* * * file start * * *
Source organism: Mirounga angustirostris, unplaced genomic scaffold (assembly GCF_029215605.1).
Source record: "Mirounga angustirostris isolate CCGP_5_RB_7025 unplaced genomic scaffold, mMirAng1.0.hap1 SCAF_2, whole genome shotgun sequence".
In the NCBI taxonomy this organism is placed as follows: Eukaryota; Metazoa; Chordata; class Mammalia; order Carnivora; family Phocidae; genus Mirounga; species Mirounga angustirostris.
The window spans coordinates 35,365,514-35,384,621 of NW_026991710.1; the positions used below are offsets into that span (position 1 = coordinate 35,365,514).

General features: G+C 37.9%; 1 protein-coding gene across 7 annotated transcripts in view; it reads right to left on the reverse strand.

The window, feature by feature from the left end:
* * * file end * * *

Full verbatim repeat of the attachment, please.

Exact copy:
Source organism: Mirounga angustirostris, unplaced genomic scaffold (assembly GCF_029215605.1).
Source record: "Mirounga angustirostris isolate CCGP_5_RB_7025 unplaced genomic scaffold, mMirAng1.0.hap1 SCAF_2, whole genome shotgun sequence".
In the NCBI taxonomy this organism is placed as follows: Eukaryota; Metazoa; Chordata; class Mammalia; order Carnivora; family Phocidae; genus Mirounga; species Mirounga angustirostris.
The window spans coordinates 35,365,514-35,384,621 of NW_026991710.1; the positions used below are offsets into that span (position 1 = coordinate 35,365,514).

General features: G+C 37.9%; 1 protein-coding gene across 7 annotated transcripts in view; it reads right to left on the reverse strand.

The window, feature by feature from the left end: